Healthcare needs are very sensitive to age.

People 65 years of age or older use most of our hospital bed days – 59.5% hospital bed days in 2021/22.

The population of the 65+ age group is currently growing, according to Ontario Ministry of Finance data, by more than 3% a year, twice the rate of the overall population. We will have about a third more people aged 65+ in a decade. The total 65+ age group is projected to grow by 63 percent by 2046 (from 2.7 million to 4.4 million), but the 75+ group will increase 125%, and the 90+ age group will increase 213%. The very rapid growth of these latter two age groups will drive up demand even more quickly.

Government plans for the years immediately ahead are even worse. The FAO reports that only 1,000 new beds will be added in the next four years, less than a 3% increase. That four-year increase is enough for about two years of population growth, with nothing to offset the needs of the aging, much less improve service levels to deal with the capacity crisis.

The rapid growth in the number of elders is driving up the need for hospital beds(and the hospital workers to staff them) by more than triple the planned increase in staffed beds.

Aging and population growth are long-term trends and should have been planned for decades ago. Instead, beds were cut sharply in the 1990s and then were left at the same level despite surging population growth and aging. This has resulted in the current hospital capacity crisis.

The plan, however, is to double down on long-term cuts in hospital service levels.

Amid a hospital capacity crisis, the plan is to reduce hospital capacity relative to need.

Home care: The government trumpets new money for home care – but (with aging and population growth) the FAO projects a decline in the number of nursing and personal-support hours per Ontarian aged 65 and over, from 20.6 hours in 2019-20 to 19.4 hours in 2025-26. That is down 5.8% – almost 1% per year. There is no relief planned through home care – in fact, just the opposite.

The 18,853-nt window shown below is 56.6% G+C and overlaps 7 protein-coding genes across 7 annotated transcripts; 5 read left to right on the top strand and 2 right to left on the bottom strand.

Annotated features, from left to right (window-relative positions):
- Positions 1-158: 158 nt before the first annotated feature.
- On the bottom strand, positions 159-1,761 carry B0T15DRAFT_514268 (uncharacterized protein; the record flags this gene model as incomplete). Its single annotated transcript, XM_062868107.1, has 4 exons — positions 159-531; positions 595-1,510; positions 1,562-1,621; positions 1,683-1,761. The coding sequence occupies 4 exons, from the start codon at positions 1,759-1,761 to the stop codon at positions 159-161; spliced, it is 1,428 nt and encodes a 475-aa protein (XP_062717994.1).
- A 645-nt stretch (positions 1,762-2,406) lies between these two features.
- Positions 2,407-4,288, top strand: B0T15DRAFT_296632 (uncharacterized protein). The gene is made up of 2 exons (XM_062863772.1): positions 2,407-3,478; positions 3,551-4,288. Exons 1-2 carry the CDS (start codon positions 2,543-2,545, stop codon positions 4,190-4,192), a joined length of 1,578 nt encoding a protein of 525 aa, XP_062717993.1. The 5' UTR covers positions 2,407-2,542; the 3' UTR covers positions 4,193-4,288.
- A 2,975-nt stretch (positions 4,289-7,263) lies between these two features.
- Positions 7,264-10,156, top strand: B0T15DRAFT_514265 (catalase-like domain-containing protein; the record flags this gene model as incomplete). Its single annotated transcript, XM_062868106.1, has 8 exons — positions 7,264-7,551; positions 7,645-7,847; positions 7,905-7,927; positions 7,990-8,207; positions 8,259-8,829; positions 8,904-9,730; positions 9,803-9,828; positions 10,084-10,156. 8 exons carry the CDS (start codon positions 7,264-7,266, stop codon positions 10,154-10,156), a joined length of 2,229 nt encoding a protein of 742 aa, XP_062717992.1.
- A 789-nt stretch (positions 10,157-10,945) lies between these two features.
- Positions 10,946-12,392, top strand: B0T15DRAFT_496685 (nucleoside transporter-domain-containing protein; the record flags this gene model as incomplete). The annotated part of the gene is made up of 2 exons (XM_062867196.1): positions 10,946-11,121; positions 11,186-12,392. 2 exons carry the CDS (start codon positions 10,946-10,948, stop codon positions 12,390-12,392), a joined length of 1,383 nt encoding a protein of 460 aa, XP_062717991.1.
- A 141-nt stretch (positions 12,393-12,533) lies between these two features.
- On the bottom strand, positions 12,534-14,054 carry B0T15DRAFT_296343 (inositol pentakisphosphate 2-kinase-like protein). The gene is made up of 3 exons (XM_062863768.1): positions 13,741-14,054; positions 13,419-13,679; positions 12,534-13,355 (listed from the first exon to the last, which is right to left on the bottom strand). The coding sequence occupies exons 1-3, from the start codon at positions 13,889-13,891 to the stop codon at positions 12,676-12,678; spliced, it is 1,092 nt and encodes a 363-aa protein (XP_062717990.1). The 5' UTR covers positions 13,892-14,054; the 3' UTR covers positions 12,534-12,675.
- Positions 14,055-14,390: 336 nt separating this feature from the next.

Long-Term Care: The FAO now sees a slight improvement in the ratio of long-term care bed to elders 75 years of age and over – from 71.3 beds per 1,000 in 2019-20 to 72.1 in 2027-28. The increase amounts to a 1.1% increase over eight years. That’s an increase of 0.1% per year.

This tiny increase is the plan when almost 40,000 elders are on the LTC wait list, and the government has just passed legislation to require hospital patients to move into long-term care more quickly.

Even with this very modest increase, we are still far short of the 90 beds per 1000 elders 75+ we had in 2010/11 – 20% less. As with home care, there is no relief coming from the current plan for LTC development.

The Fake Solution: For-Profit Care: In 2022/23, hospital funding was cut by $156-million. For this year, budgeted funding for hospitals was $23,773,093,800, an increase of $115,458,800 or 0.488% over the 2022/23 Budget Estimates (of $23,657,635,000).

In contrast, so called “Independent Health Facilities” (i.e., private, for-profit surgical and diagnostic facilities) are budgeted to get a 212% increase from last year’s Budget Estimates. As shown in the 2022/3 and 2023/4 Estimates, IHF budgeted funding increased from $38,693,100 to $120,693,100. That is an increase of exactly $82-million – or 211.92%. In dollar terms, they budgeted almost as much of an increase to the tiny IHF sector ($82 M) as they did for the entire public hospital sector ($115.5 M). It is a boom for private for-profits, even as the government implements harsh austerity for public hospitals.

While the government touts this privatization as a solution, it will, in fact, add little capacity. The increase budgeted (from $38.7-million to $120.7-million) sounds significant, but with hospitals operating on $30-billion in provincial government and other funding, the private facilities are too small to add significant capacity in the short or medium term.

Yet, this is where the government has chosen to focus its energies in the midst of a severe capacity crisis. This is, at best, an attempt at a diversion from the need to develop more capacity. True solutions lie elsewhere.

Healthcare capacity is in crisis now; service levels have declined, and the plan is to reduce capacity further. This fits with the attacks on living standards via housing and inflation, reducing living standards now at a faster rate than we have seen for many decades. Capitalist rule is not delivering. Change is required. •

This article first published on the Defend Public Healthcare website.

Doug Allan writes regularly on healthcare, the public sector, class, and collective bargaining in Leftwords for the Ontario Council of Hospital Unions/CUPE web site and Defend Public Healthcare blog.